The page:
Congress demands FBI explain why it's dumbing down bureau

 May 6, 2024

This story was originally published by the WND News Center.

The U.S. House Committee on the Judiciary is demanding an explanation from FBI chief Christopher Wray about why the bureau is going stupid.

Specifically, why the organization no longer is hiring the "best and brightest" applicants available.

The trend is all attributed to the FBI's "diversity, equity and inclusion" agenda in which applicants are picked for their class characteristics, not their ability to investigate crimes, the letter suggests.

A letter to Wray, signed by committee chairman Rep. Jim Jordan, asks for a long list of detailed evidence from Wray, including document showing the agents who are working for the bureau now, documents relating to "financial incentives" for hitting DEI goals, recruitment activities for recent years, applications received, evaluations and scoring for them, and more.

Specifically, the committee is requiring, "All documents and communications referring or relating to the FBI's implementation of the Biden administration's DEI executive orders."

"The FBI's hyper-fixation on hitting Biden administration-imposed DEI initiatives, rather than qualifications that make the best federal law enforcement candidates and officers, has created a climate within the FBI that puts the American public and American civil liberties at risk. By turning away quality candidates in the name of DEI, the public's lack of confidence in the FBI's ability to execute its mission in an impartial and competent manner continues to deteriorate," the letter warned.

"On Inauguration Day, President Biden issued his first executive order promulgating DEI programs within the whole of executive branch. A few months later, on April 21, 2021, you announced the hiring of the FBI's first Chief Diversity Officer, Scott McMillon. From that time forward, we understand that the FBI has struggled with attracting enough qualified applicants from all desired target groups to sustain its mission. This is likely due to the FBI re-focusing its recruitment efforts on DEI statistics. In October 2023, a group of retired FBI special agents and analysts, many of whom held senior positions of trust and authority within the FBI, authored a report detailing 'alarming trends' in the FBI's recruitment and selection process."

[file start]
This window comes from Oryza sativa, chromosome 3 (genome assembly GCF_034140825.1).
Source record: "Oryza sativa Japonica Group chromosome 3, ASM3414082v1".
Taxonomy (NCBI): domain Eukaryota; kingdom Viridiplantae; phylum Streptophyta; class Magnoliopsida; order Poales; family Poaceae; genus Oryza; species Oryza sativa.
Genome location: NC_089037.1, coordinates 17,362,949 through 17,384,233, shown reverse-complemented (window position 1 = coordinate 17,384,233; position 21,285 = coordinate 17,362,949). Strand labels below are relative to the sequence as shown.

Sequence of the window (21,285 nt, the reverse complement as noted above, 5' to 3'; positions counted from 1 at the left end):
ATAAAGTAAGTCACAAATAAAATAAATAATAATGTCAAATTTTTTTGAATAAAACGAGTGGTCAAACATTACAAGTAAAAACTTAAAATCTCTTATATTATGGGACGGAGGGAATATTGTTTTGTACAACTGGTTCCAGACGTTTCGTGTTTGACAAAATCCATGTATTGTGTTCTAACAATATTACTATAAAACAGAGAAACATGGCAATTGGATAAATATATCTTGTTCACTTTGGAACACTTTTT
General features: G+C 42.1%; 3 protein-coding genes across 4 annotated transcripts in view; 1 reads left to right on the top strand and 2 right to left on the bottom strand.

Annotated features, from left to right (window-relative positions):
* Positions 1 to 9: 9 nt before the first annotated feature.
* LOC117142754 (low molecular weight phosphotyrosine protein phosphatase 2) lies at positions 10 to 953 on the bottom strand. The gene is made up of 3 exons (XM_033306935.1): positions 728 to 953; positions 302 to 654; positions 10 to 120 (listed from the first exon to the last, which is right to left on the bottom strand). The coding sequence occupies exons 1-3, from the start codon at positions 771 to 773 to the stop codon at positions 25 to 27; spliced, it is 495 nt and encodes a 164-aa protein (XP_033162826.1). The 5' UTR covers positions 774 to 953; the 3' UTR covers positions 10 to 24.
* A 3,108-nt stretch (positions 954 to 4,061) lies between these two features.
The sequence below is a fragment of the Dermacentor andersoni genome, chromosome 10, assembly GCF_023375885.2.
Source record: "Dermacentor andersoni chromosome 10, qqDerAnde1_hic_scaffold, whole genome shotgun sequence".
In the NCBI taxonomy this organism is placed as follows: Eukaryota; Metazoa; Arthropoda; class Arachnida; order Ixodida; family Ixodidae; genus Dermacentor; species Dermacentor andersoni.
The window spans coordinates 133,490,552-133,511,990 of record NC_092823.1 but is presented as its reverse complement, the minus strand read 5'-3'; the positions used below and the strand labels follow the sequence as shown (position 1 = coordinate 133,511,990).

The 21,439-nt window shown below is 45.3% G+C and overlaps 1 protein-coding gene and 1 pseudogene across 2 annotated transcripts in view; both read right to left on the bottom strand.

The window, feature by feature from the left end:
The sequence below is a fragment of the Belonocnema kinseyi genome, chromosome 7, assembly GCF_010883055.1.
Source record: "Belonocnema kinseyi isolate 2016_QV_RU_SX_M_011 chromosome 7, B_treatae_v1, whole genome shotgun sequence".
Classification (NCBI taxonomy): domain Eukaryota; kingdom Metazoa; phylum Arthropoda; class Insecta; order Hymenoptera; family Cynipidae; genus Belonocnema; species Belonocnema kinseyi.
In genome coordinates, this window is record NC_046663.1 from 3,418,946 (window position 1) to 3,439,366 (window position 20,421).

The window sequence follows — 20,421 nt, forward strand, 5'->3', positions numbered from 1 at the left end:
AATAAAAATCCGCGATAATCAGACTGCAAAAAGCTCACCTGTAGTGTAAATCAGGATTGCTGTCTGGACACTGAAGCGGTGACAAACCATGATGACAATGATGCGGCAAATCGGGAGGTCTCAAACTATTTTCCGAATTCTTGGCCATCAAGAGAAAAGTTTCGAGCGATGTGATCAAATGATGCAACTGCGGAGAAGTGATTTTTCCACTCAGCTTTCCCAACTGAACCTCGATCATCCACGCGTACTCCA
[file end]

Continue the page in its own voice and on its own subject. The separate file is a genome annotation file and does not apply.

That 112-page report found the bureau no longer is hiring the "best and brightest."

The letter pointed out "law enforcement and intelligence capabilities of the FBI are degrading…"

"With respect to the decreasing numbers of applicants cited above, the committee and the select subcommittee have been informed by whistleblowers—both active duty and retired FBI Special Agents—that from the mid-1990s to the early 2000s, the FBI had over 100,000 applications on file at any given time for the position of Special Agent. During that time, roughly 1,000 new agents—or one percent of those who applied—graduated annually from the FBI Academy. By contrast, in February 2024, FBI Assistant Director for the Training Division Jacqueline Maguire reported that the FBI currently only has an estimated 48,000 applications for the position of Special Agent on file."

The letter noted obvious problems that have become public regarding the FBI, such as "the FBI Richmond Field Office's infamous Catholic memo, the armed, pre-dawn raid on the residence of pro-life advocate Mark Houck, and the FBI's nefarious role in ensuring the Hunter Biden laptop story was suppressed and censored from the American people weeks before the presidential election."

All those factors, the letter said, "contributed to the public's lack of confidence in the FBI's ability to execute its mission in an impartial and competent manner."

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